Historical background

The city of Pergamon

In the 3rd and 2nd century BCE, Pergamon, situated on the Eastern Mediterranean coast, was the capital of a powerful kingdom which encompassed large swathes of what is now modern Turkey. The famous kings of Pergamon, the Attalids, took their name from their great forefather, Attalus. They transformed the site of their royal residence into a glittering city, with Athens as its inspiration, and went to great lengths to cultivate it as a centre of art and scholarship.

‘Dancer’, marble statue from palace V in Pergamon, ca. 160 BCE
© National Museums in Berlin, Collection of Classical Antiquities; Photo: Johannes Laurentius

Nyx, the goddess of the night, fighting against the Titans. Northern frieze of the Pergamon Altar, 180–160 BCE
© National Museums in Berlin, Collection of Classical Antiquities; Photo: Johannes Laurentius

The look of this Hellenistic royal city was shaped by magnificent palaces, temples and shrines – buildings which were adorned with painted stucco, imposing sculptures and mosaics rendered in sumptuous colours. Pergamon achieved fame with its large library which attracted many of the most important Greek scholars and philosophers. Under Roman rule, the Asclepieion, the sanctuary to the god Asclepius, became one of the largest healing sites in the ancient world and was converged upon by the sick from all over the Mediterranean in their search to be healed. Being a thriving place of healing meant the city flourished economically, while its favourable geographical position and the fertile agricultural production of its outlying areas also made it prosper.

The goddess Athena fighting against the Titan Alcyoneus. Eastern frieze of the Pergamon Altar, 180–160 BCE
© National Museums in Berlin, Collection of Classical Antiquities; Photo: Johannes Laurentius

In late antiquity, however, the city increasingly declined in stature. The medieval Pergamon was little more than a small provincial town, characterized by simple houses and many Byzantine churches. In the 14th century, the region was settled by Turks. Today’s Bergama lies at the foot of the slopes that once led up to the acropolis and is a town of around 60,000 inhabitants.

Map: Pergamon. Map of the digs on the hill to the acropolis. Watercoloured drawing in pencil and Indian ink by Carl Humann, 1881
Copyright: National Museums in Berlin, Collection of Classical Antiquities; Photo: Ingrid Geske

View to the Trajaneum in Pergamon, © Asisi

History of the excavations

The German excavations in Pergamon were one of the most successful endeavours ever undertaken in the history of German classical scholarship. They were initiated by the Royal Museums of Berlin in the period between 1878 and 1886 and later overseen by the German Archaeological Institute. Excavations in Pergamon are still being conducted to this day.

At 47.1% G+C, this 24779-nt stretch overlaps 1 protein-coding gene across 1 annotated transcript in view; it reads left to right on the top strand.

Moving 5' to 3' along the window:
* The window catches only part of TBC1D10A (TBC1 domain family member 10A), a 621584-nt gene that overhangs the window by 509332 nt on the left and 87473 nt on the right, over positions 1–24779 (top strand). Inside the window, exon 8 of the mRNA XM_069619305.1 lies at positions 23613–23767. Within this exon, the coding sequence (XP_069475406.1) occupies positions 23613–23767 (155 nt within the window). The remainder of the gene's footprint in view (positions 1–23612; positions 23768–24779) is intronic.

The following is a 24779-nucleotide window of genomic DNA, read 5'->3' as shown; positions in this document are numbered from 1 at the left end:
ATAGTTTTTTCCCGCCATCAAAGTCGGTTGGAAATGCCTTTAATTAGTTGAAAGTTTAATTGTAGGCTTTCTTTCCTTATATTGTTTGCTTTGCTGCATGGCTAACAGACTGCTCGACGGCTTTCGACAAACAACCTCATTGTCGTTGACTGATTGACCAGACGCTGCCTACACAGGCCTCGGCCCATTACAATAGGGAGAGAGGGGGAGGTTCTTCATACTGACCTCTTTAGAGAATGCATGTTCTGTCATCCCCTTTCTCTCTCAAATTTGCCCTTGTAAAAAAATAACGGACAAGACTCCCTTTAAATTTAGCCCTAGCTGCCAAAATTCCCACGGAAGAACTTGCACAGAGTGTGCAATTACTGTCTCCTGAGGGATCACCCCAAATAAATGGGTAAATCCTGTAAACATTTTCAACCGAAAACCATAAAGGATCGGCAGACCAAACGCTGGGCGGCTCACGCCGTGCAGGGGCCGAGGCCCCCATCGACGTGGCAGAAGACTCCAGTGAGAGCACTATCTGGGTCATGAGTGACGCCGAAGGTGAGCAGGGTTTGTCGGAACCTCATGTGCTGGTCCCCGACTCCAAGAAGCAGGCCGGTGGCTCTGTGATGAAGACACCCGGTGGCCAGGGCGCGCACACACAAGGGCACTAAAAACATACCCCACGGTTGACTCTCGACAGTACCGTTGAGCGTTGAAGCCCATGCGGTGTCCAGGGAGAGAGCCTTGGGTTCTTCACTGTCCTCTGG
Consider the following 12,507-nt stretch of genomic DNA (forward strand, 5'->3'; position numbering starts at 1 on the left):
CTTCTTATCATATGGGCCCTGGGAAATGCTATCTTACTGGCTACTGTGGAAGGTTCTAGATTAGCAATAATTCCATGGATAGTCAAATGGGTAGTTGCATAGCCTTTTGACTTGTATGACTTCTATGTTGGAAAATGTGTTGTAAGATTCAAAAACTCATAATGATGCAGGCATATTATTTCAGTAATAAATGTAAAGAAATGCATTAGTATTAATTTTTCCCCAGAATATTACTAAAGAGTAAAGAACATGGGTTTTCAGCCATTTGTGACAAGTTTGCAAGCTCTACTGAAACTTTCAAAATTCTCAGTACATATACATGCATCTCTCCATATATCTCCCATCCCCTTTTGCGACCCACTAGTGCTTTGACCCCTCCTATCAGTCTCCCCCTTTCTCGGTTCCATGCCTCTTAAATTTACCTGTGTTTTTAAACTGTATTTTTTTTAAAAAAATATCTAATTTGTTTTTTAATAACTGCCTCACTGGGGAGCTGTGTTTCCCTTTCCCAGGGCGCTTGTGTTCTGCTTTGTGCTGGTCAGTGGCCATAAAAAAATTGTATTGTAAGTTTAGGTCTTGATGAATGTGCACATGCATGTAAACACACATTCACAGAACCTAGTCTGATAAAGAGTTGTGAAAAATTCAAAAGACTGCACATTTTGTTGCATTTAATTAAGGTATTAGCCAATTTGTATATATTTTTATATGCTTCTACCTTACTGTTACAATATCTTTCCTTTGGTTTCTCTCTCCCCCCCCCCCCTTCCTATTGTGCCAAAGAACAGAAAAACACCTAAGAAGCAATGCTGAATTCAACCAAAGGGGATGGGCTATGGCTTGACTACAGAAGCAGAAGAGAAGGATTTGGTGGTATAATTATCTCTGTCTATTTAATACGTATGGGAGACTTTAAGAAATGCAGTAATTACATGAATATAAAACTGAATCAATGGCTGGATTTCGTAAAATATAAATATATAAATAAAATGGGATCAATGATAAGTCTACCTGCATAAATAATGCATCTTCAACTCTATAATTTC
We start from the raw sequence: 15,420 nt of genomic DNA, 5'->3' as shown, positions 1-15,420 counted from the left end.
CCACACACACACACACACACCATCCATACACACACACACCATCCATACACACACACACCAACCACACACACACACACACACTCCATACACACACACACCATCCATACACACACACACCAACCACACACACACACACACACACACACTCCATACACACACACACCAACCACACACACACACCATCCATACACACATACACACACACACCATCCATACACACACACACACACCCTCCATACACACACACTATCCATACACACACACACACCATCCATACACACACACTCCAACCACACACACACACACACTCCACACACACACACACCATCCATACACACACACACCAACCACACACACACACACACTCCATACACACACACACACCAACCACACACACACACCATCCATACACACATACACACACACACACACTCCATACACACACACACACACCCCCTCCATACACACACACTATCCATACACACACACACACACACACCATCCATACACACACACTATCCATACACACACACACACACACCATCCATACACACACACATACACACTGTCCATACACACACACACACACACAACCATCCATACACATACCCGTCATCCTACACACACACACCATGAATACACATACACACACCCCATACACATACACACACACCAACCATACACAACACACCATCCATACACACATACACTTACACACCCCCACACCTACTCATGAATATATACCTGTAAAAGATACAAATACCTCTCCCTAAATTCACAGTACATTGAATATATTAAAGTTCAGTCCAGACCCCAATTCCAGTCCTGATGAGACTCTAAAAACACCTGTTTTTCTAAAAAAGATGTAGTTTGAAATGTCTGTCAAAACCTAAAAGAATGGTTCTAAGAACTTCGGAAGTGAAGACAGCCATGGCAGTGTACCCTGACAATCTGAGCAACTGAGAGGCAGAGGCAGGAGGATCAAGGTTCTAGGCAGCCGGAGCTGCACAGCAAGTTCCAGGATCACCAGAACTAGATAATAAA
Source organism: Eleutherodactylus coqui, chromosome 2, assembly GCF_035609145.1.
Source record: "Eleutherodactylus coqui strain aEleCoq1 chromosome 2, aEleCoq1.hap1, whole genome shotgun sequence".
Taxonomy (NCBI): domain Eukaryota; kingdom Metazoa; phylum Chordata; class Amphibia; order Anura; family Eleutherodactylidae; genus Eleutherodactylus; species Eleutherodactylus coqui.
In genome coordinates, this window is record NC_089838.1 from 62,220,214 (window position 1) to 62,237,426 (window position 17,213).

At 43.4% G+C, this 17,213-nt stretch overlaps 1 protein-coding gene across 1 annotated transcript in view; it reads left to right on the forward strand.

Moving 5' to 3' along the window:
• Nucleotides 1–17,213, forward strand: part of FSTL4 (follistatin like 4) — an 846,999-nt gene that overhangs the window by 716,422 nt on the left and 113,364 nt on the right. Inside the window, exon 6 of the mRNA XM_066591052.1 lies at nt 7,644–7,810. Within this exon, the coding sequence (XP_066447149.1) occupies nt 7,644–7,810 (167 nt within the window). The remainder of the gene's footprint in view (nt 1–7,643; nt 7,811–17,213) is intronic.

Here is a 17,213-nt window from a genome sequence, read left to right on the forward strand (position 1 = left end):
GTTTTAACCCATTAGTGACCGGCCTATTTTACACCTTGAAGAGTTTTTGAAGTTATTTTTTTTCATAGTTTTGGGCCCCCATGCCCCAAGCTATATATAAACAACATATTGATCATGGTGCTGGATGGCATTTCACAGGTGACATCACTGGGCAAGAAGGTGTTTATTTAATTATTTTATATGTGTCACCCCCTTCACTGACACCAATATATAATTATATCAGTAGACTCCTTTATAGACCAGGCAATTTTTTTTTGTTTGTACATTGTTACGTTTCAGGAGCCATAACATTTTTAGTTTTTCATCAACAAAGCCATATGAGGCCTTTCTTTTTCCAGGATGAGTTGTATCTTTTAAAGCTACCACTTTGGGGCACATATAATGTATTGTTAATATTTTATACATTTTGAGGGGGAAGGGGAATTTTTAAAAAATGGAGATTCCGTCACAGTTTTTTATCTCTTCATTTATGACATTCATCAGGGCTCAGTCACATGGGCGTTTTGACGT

The German engineer Carl Humann originally came to Turkish Bergama on a road-building mission. He was to witness how on the slopes of the hill to the acropolis, the remains of large frieze panels were smashed to pieces by kiln workers and turned into lime. It is entirely down to his tireless efforts in attaining an excavation licence for the Berlin museums that the Great Altar of Pergamon with its fantastic friezes was saved from further destruction.

Panorama view of the ancient ruins in Bergama from Asisi’s temporary photograph tower, 2010 © Asisi

Over the course of several campaigns, held from 1878 to 1886, the base of the Great Altar was unearthed and almost the entire upper part of the city explored, including its many palaces, the temple of Athena, the temple of the Roman emperor Trajan, the theatre and the Upper Market. For each of the total of three excavation campaigns the necessary permits (fermane) were attained, as required under the laws governing the protection of antiquities in place at the time. The finds from the first two campaigns (1878/79 and 1880/1881) were handed over in their entirety to the Berlin museums, in accordance with the sultan’s decrees (irades); while those from the third campaign (1883–1885) only went to the Berlin museums in part, in accordance with the official division of finds agreement. The sultan’s irades were delivered at the ambassadorial level and were therefore constitutionally valid documents. All the frieze panels as well as many of the sculptures, architectural elements and small finds managed to find their way from Pergamon to Berlin. Later finds remained in Turkey. Carl Humann, who headed the excavations, was supported at the site itself by the architect Richard Bohn and the director of the Berlin Sculpture Collection, Alexander Conze.